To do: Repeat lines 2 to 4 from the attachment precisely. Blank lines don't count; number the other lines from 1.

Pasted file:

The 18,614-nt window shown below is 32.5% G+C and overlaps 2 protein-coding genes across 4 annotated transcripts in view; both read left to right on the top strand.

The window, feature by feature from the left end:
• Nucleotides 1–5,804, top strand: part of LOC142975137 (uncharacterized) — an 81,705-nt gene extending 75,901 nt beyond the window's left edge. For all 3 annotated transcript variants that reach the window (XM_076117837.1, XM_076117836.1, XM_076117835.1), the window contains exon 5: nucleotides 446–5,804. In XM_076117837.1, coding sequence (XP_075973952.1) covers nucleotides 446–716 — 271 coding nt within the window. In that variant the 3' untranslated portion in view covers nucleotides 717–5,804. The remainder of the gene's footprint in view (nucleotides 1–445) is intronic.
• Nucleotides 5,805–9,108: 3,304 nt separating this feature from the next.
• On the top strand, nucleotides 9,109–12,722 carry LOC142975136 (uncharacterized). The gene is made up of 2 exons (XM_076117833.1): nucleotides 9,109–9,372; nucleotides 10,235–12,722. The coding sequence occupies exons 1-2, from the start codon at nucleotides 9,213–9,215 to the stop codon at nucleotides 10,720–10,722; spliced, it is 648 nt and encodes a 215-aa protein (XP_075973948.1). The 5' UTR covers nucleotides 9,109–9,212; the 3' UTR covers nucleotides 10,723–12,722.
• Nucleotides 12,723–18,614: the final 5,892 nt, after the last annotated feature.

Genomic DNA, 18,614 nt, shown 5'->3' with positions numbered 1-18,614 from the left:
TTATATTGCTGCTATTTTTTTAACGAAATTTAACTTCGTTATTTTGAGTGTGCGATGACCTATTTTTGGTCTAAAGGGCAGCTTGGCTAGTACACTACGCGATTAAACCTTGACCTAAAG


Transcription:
The window, feature by feature from the left end:
• Nucleotides 1–5,804, top strand: part of LOC142975137 (uncharacterized) — an 81,705-nt gene extending 75,901 nt beyond the window's left edge. For all 3 annotated transcript variants that reach the window (XM_076117837.1, XM_076117836.1, XM_076117835.1), the window contains exon 5: nucleotides 446–5,804. In XM_076117837.1, coding sequence (XP_075973952.1) covers nucleotides 446–716 — 271 coding nt within the window. In that variant the 3' untranslated portion in view covers nucleotides 717–5,804. The remainder of the gene's footprint in view (nucleotides 1–445) is intronic.
• Nucleotides 5,805–9,108: 3,304 nt separating this feature from the next.